The album opens with “Something I Learned Today”, which is introduced by precise but weird drums, rumbling bass and then that typical, grating guitar sound (if you can’t imagine what it sounds like, take your copy of Nirvana’s Nevermind and listen to the beginning of “Territorial Pissings”, which resembles this sound). Immediately following the opener comes “Broken Home, Broken Heart,” one of several songs dealing with a dysfunctional family. This song also has a great guitar solo at the end, and another noteworthy thing is the fact that Grant Hart doesn’t seem to pound those drums really hard: no matter how loud the song is, the drums remain subdued, going calmly along without losing control. “Indecision Time” has a guitar sound you almost could compare to a swarm of delirious bees. Mould really spits out lines like “Questions like a candle that’s burning at both ends, never find an answer that fits in your plans.” Then listen to the scorching assault of “Beyond the Threshold,” and try to convince me this isn’t where Pearl Jam found their riff for “Spin the Black Circle.” The lyrical matter (the horror of an urban wasteland) and muffled vocals (apart from the “Beyooooond the threshold”-screams) are a nice contrast to “Pride”, perhaps the single most intense song on the album. The energy and conviction Mould injects in his performance is dazzling, and the fact that the band keeps its focus in a song so filled with emotion, anger, and disillusion is plain astonishing. That the band is capable of maintaining that energy-level during the next two songs, combined with the knowledge that these songs are all first takes, is further proof of the fact that the band almost didn’t have any limits at the time. “I’ll Never Forget You” is a gut-wrenching farewell letter to a former friend/lover (“Told you everything I knew about me, didn’t listen to a word I say, spill my guts, you just threw them away”), and “The Biggest Lie” – with its steadily accelerating intro (remember Black Flag's "Six Pack," anyone?) – is another raving lesson in disillusionment (“You trade your respect for no success, you tried to be a hero, but you end up nothing”). Finally, the album’s most traditional ‘punk rock’ song (or is it hard rock?) is probably the anthemic “Turn On the News.” It’s introduced by thirty seconds of TV-noises in the background, and then a crunching guitar suddenly falls in and Hart starts singing his tale of a society gone astray (“I hear it everyday on the radio, somebody shoots a guy he don’t even know, airplanes are falling out of the sky, a baby is born and another one dies”), and it’s of course a story of all times. Rarely has a disappointment in modern day society resulted in such a riveting song, however, as the song rocks and Hart’s passionate singing never lets up. The middle part, with the monkey noises and the galloping guitar, is as thrilling as it gets and prepares for the tensed climax (listen to the Rob Halford-imitation there!).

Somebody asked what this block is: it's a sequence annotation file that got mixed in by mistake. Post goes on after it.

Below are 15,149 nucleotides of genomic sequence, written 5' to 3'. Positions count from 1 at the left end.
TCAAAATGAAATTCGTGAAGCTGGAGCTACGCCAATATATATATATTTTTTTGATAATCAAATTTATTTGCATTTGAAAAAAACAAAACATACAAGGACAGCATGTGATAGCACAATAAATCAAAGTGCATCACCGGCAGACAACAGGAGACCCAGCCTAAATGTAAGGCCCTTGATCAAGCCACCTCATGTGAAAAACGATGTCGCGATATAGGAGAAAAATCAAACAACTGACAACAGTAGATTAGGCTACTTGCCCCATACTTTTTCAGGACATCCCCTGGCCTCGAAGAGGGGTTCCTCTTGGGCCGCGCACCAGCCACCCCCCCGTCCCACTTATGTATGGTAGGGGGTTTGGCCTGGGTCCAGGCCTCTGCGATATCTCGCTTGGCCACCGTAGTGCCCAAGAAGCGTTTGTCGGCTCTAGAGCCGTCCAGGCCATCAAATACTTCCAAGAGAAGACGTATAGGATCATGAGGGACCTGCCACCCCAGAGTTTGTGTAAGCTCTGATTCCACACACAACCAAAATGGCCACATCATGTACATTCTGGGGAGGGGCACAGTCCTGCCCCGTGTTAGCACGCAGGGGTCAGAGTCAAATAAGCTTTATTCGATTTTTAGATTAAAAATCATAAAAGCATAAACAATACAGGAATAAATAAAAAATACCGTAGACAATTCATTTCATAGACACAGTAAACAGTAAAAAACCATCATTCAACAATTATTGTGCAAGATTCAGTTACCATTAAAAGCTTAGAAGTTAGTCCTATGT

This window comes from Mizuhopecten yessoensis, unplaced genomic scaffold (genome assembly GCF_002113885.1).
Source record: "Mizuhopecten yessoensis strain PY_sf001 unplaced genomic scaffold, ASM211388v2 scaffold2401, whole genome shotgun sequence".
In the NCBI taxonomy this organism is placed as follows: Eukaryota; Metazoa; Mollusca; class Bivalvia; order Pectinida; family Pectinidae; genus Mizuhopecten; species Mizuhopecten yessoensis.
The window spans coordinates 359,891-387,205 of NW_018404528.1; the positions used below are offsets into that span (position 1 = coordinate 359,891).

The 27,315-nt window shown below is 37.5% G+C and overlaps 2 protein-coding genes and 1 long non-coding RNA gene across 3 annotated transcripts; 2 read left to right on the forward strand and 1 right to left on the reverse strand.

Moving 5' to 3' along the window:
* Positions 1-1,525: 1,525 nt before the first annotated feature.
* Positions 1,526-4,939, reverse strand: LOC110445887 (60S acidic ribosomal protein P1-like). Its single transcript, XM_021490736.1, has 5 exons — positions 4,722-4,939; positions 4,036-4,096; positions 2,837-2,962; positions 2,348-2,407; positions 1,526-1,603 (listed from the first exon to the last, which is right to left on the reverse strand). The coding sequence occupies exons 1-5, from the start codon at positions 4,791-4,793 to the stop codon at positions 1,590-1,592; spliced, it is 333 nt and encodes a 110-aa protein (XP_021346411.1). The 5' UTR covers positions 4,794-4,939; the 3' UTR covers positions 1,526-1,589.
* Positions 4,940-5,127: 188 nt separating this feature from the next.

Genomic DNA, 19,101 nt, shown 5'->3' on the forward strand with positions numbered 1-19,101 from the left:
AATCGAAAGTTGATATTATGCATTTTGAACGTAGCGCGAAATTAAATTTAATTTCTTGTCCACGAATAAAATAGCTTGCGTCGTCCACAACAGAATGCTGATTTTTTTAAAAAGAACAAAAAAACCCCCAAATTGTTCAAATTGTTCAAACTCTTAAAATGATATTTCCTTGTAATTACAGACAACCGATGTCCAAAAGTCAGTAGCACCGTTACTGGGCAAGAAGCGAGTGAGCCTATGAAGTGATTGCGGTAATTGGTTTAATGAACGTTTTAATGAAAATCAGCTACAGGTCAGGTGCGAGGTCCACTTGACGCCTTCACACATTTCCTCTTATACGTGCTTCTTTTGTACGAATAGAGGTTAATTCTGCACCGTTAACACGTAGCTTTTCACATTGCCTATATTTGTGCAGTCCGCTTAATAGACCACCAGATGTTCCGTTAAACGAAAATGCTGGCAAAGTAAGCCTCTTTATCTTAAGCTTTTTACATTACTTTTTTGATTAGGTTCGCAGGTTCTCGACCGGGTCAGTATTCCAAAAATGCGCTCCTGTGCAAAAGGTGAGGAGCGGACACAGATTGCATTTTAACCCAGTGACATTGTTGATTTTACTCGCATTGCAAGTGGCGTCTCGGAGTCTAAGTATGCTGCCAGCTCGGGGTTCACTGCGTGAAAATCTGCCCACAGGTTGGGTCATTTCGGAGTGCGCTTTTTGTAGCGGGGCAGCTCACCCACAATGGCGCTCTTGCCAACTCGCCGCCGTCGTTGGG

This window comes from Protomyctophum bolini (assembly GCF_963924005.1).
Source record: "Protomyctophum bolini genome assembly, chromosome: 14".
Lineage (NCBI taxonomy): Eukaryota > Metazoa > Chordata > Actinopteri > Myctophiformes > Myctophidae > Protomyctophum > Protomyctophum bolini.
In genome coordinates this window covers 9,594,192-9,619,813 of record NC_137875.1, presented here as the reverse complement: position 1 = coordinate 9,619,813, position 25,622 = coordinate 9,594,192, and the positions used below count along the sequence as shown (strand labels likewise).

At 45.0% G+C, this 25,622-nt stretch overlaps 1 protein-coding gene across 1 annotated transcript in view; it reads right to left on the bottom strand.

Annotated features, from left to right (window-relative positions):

While all the fast and loud songs were written by Bob Mould, he and Hart both contribute some more accessible songs. “Chartered Trips,” despite the overall distortion (it’s hard to tell who actually sings the song), can certainly be qualified as power pop with a harsh punk edge. Tracks like “Newest Industry” (a song set in the future that’s a chilling reflection of contemporary reality), “Somewhere” and “Whatever” (dealing with isolation, misunderstanding, generation clashes), are melodic rock songs that roll ahead at maximum distortion. Hart’s songs are even more poignant: “What’s Going On” (recycled in the Smashing Pumpkins’ “1979”?) and “Standing By the Sea” are two haunting tracks that delve into harrowing subjects such as solitude and insecurity, the latter injected with a big dose of melancholy. Another remarkable tune is the Mould co-written “Masochism World,” with a unison attack (fittingly) imitating the cracks of a whip, and once again it stresses the concern with pain (both active and passive), a primary theme of the album. The music is powerful, the coolest thing being the acceleration after a false ending. Two of the album’s heavyweights, however, are “Never Talking to You Again” and “Pink Turns to Blue,” perhaps the icing on the Zen cake. “Never,” like Mould’s “I’ll Never Forget You,” is a farewell message, but whereas Mould used every grain of emotion and loads of decibels to express his indignation, Hart opts for a sparse acoustic guitar to support his cool declaration: “There are things that I’d like to say, but I’m never talking to you again, there’s things I’d like to phrase some way, but I’m never talking to you again.” With a minimum of resources and an ultra-short song (1:39), Hart succeeds in conveying more emotion than many artists can muster on an entire album. The last great Hart track on the album is “Pink Turns to Blue,” one of the most terribly beautiful songs I’ve ever heard about drug abuse. Instead of simply telling that a girlfriend died of a drug overdose, Hart chooses imagery such as the title and the final verse “No more rope and too much dope, she’s lying on the bed, angels pacing, gently placing roses ‘round her head.” Even the music, with touches of piano and backing vocals, almost sounds morbid, and Mould’s solo is as intensely sad as Hart’s story.